Updated: December 25, 2015 1:12:10 am
Their accents point to different countries but the two theatre groups talk in a common language of resistance. The Freedom Theatre (TFT) from West Bank, Palestine, and Delhi’s Jan Natya Manch (Janam) bring their understanding of strife, struggle and the power of the people to their first collaborative play, titled Hamesha Sameeda (Forever Steadfast), which opened in Lucknow last week and will tour India till January 25.
“We try to tell, briefly, a history of Palestine, broadly chronologically and without conventional characters. We use puppetry and properties, such as a tank, but, most importantly, we take off from symbols, such as olives and olive trees, which are central to the lives of Palestine’s people,” says Sudhanva Deshpande of Janam who has directed the 30-minute-long play with Faisal Abu Alhayjaa of TFT.
The key, he adds, is one of the important symbols of the play. Iconised in graffiti, stories and songs, the key — in real life — can be found in countless trunks and cupboards of old families of Palestine. “When the Naqba, or the first dispossession of the Palestinian people, took place in 1948, families locked their homes, asked neighbours to look after their belongings, and left with only the key. It represents the right to return. Though their possessions are gone, their lands seized, their homes demolished and their villages razed, these people hold on to their keys,” says Deshpande.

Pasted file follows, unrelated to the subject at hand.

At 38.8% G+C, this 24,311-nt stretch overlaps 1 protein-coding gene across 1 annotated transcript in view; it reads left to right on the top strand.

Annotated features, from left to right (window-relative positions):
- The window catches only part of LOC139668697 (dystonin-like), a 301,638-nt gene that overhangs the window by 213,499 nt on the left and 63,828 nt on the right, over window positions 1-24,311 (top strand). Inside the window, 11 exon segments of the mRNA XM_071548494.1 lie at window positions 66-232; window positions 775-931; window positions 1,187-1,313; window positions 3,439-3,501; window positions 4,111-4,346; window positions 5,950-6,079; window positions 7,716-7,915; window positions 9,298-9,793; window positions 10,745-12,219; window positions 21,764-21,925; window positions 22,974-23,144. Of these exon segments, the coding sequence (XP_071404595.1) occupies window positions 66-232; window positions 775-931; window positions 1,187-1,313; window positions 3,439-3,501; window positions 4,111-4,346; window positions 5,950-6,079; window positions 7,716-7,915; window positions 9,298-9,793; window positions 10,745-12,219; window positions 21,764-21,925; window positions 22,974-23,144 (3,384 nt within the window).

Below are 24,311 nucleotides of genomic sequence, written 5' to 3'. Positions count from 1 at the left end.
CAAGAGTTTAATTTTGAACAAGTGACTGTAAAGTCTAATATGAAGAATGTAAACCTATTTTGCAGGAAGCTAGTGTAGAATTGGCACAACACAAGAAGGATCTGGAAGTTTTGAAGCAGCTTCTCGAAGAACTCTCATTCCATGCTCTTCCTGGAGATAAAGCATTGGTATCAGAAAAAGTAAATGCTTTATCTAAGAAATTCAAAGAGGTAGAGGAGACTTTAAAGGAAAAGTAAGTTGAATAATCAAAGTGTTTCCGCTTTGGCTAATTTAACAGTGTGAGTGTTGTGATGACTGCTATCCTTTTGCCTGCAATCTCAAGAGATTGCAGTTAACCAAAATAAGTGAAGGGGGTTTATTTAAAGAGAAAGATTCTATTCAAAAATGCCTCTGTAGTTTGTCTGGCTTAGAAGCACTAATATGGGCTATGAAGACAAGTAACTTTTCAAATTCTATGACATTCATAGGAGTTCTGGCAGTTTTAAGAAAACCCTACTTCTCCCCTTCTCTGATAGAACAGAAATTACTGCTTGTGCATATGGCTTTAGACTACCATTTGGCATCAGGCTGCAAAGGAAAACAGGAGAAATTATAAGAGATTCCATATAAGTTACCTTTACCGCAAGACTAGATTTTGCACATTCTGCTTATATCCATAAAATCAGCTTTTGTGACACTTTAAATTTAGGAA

Alhayjaa’s first visit to India was for the International Theatre Festival of Kerala in January 2015 and it appeared apt that TFT and Janam would meet. Both groups have a shared history of violence — TFT’s founder member Juliano Mer-Khamis was shot dead by masked gunman outside a theatre in 2011 while Janam’s Safdar Hashmi was assaulted and killed during a street performance of Halla Bol in Delhi on January 1, 1989. Each group has six actors in the play who have undergone workshops in Delhi and had conversations about the conflicts that rage in India and Palestine.
These dialogues have generated scenes in the play. “The play is in Hindi and Arabic. The media gives only half the picture so we want to spread awareness about the real Palestinian situation,” says Alhayjaa. In one sequence, a Palestinian girl thinks about her life before the Naqba and her anxiety is mirrored in the memories of an Indian girl playing the same character — thus placing the local audience physically in a Palestinian space. In a comical opening scene, however, a Palestinian theatre director locks horns with an Indian stage manager and ram into each other with words that are lost in translation.
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